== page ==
It started with a friendly wager. An LA Natural History Museum trustee bet Brian Brown, the museum's entomology curator, that the city's smog-filled nooks were no place for new insect species to be found. The first bug Brown caught proved to be previously undiscovered, inspiring the Biodiversity Science: City and Nature project, a three-year experiment that ended up turning up not one, but 30 discrete flies from the Megaselia species in the city, says a museum release. The BioSCAN study, set to be published April 6 in Zootaxa, erected 30 "sampling sites" with traps and weather stations, recruiting 30 locals to offer their backyards as outdoor labs. "I'd be less surprised to find hundreds of new species of Megaselia at a remote site in Costa Rica than I was to find 30 new species right here in LA," lead author Emily Hartop tells the Washington Post.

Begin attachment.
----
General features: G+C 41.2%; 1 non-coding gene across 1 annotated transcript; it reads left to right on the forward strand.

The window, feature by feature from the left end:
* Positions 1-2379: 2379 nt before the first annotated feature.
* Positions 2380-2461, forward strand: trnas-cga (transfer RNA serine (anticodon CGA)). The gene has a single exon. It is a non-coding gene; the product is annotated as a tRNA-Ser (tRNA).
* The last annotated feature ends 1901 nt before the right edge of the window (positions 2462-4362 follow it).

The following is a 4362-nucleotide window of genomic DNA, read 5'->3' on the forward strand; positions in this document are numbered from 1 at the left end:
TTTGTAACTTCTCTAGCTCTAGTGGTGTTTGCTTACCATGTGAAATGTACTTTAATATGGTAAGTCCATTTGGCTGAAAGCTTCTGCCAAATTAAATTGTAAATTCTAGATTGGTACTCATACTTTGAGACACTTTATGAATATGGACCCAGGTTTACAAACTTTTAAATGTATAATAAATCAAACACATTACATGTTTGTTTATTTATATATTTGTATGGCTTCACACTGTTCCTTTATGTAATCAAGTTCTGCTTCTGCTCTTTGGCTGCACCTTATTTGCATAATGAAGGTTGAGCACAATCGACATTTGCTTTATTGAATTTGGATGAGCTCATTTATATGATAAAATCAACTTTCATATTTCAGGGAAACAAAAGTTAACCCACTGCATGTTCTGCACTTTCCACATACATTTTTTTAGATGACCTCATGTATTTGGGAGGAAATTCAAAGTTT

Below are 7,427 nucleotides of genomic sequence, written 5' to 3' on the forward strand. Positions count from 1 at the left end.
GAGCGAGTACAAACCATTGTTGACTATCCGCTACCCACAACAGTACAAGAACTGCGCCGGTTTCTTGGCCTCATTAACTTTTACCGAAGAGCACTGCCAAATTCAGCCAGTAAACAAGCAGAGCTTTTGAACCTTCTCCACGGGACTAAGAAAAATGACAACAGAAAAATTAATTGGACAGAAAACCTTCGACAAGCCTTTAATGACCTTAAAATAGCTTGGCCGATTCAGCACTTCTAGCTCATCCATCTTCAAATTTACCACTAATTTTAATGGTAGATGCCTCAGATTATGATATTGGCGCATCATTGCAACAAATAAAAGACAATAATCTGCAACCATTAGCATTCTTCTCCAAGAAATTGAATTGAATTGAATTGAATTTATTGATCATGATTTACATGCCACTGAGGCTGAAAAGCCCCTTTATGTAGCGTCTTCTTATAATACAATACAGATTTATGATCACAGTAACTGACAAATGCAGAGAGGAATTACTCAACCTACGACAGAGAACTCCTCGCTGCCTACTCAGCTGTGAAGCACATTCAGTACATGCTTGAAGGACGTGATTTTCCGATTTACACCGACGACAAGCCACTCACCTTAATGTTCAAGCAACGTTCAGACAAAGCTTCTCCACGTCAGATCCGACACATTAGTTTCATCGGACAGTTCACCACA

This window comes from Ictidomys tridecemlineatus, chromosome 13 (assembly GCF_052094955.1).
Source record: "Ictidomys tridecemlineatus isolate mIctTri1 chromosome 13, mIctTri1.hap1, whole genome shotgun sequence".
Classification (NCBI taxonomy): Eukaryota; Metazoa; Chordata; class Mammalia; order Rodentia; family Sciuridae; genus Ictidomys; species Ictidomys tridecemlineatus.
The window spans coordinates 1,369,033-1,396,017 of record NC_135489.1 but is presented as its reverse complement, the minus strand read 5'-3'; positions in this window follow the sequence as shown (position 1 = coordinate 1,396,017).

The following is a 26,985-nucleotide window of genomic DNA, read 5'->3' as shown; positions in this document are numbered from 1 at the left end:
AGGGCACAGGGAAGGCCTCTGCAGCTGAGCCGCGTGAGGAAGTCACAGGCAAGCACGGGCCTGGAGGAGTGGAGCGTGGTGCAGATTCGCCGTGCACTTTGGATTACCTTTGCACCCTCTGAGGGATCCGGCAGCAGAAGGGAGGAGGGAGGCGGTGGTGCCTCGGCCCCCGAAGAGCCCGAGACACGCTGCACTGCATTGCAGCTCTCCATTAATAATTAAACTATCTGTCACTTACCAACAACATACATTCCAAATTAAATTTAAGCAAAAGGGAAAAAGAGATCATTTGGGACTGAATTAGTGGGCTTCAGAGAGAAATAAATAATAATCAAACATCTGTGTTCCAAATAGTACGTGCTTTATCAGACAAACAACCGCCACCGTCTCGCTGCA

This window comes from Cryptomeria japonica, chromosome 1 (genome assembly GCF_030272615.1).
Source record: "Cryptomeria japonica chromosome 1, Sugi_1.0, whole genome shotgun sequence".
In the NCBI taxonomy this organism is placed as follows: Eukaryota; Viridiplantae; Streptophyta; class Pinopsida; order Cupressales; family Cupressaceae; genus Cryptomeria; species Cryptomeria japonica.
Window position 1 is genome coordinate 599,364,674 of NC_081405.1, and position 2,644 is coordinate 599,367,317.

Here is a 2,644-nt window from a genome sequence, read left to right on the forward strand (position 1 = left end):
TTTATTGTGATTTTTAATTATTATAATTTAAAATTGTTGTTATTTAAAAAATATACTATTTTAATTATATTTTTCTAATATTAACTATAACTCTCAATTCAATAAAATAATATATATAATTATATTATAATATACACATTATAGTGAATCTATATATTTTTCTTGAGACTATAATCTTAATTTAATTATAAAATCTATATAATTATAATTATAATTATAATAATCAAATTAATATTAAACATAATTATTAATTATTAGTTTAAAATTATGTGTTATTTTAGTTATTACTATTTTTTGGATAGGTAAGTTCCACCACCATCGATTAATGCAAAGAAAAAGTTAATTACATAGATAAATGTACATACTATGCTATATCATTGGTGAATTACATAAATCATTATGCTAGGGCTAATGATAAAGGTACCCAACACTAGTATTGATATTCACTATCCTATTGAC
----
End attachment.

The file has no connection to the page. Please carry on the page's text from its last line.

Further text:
Hartop analyzed more than 10,000 fly samples, and to figure out which species was which, she had to get a bit personal. "I'm going to say 90% of our identification work focuses on [genitalia] for flies," she writes in an NHM blog post. (Interested parties can check out Gizmodo's fly genitalia chart.) She even came up with pet names: "This one's genitalia look like bunny ears, I'll name it 'Bunny,' this one has setae … that remind me of a 1980s troll doll, I'll name it 'Troll,'" she says. Not only did this report prove biodiversity doesn't have to take place on a lush, tropical isle—it also offers hope of finding even more hidden creatures in urban areas. Fringe benefit for volunteers: Each new species was named after the participant in whose yard it was found. (But do the flies have individual personalities like cockroaches do?)